Despite my fear of organizing large events for lots of people I do not know, I was so excited to throw this shower. My friend is so lovely and just deserved an afternoon of people celebrating her. Baby showers are a completely foreign concept here, and I have spent quite a bit of time over the past few months trying to figure out why these kinds of celebrations aren't commonplace. I'm talking about parties that are traditionally meant to bring communities of people together with the goal of supporting and aiding individuals in a new phase in their lives. I'm thinking of bridal showers, baby showers and house warming parties. (To be fair, I have been to a house warming party here, and some people did bring gifts, but it wasn't expected, and the gifts were all very small things. Mostly, people just stood around and drank a bunch of beer.) You can bet there is no such thing as a registry here, either. A handful of stores have bridal registries, but a baby registry? Um, no. That is just not done.
Please excuse the plastic wrap over the sandwiches. It's the only photo I have of them.
I am not trying to say that Americans only care about getting really good gifts from their friends for their babies or that Dutch people aren't interested in celebrating big life events. Baby showers have always seemed to me like a community building event. People come together to talk, eat and share advice in addition to the gift-giving part. It seems like a great way for a personal and small network to provide support to new parents. Based on all the stuff my friend and her husband have bought over the last few months, I'm going to go ahead and say that having a baby is expensive. Isn't a baby shower meant to take some of the financial burden off of first-time parents?
My husband thinks that a shower seems like a very American form of support: individuals banding together to help out an individual in need. I think he may have a point. Whenever we have discussed this, I've asked him why the Dutch might be less inclined to support individuals in this way. He just looks at me and tells me that the Dutch do support individuals; they give a large portion of their income to taxes which in turn comes back to the community in forms of social services. So while your friends will probably not buy that really expensive Bugaboo stroller for you*, their taxes (coupled with your mandatory health insurance) ensure that you will have no out of pocket expenses for prenatal care or delivery and that you'll receive a hefty reimbursement for childcare costs once you go back to work after your twelve weeks of paid maternity leave. So, in a nutshell, that is why the Dutch do not have baby showers.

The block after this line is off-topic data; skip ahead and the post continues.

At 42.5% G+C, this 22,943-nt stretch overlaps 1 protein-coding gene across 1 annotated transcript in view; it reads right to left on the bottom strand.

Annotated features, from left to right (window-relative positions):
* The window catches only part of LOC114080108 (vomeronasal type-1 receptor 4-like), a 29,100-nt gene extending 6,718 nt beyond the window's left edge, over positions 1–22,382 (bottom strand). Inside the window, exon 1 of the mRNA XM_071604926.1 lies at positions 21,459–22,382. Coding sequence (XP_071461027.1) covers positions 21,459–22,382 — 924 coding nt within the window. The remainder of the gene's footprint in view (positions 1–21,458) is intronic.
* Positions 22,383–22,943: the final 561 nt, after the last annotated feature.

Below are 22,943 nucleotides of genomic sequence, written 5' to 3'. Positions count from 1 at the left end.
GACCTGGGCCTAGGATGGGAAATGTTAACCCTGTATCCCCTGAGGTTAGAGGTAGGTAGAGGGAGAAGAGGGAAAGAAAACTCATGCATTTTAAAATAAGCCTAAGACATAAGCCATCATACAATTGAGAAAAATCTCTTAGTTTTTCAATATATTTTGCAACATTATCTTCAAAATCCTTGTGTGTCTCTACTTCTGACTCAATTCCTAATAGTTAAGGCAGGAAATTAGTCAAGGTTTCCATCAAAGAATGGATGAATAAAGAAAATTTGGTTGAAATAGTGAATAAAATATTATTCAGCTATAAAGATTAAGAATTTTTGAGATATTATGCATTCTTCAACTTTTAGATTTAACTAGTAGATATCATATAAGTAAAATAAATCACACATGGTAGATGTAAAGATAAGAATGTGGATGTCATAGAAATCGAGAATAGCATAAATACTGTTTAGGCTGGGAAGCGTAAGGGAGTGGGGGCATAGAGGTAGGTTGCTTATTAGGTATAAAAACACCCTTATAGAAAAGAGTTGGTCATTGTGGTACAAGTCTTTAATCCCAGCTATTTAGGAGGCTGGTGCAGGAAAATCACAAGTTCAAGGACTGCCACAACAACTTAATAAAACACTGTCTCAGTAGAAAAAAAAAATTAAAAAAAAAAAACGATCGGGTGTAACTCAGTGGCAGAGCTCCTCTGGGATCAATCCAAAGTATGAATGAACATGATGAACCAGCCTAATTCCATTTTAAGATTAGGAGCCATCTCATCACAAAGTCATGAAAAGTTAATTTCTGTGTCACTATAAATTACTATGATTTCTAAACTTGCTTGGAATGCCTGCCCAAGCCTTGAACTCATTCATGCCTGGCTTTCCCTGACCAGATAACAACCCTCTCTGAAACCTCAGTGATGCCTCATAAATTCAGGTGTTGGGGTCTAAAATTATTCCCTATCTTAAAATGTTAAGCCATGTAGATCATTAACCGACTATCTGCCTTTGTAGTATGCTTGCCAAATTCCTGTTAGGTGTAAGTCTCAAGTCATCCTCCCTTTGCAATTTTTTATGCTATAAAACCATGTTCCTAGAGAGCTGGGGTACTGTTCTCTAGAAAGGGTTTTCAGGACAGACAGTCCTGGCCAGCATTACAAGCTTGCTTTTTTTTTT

Despite the guests and the hostess having absolutely no idea what to expect from the day, the shower ended up a great success. Everyone seemed to enjoy the food and had a good time playing the baby shower games I suggested. It was just a bunch of ladies getting together for some food and baby talk. Maybe showers will catch on here, after all. Who doesn't like a nice afternoon tea with the ladies?
*I realize that a Bugaboo isn't something that most American women would get at their baby showers, because it's freaking expensive stroller. It's really just to emphasize the point that the big-ticket items (stroller, car seat, I don't know what other expensive things babies need but I'm guessing there are a few things) wouldn't automatically go on some sort of baby gift list here. By the way, Bugaboo is a Dutch company, and the streets of Amsterdam are crawling with them.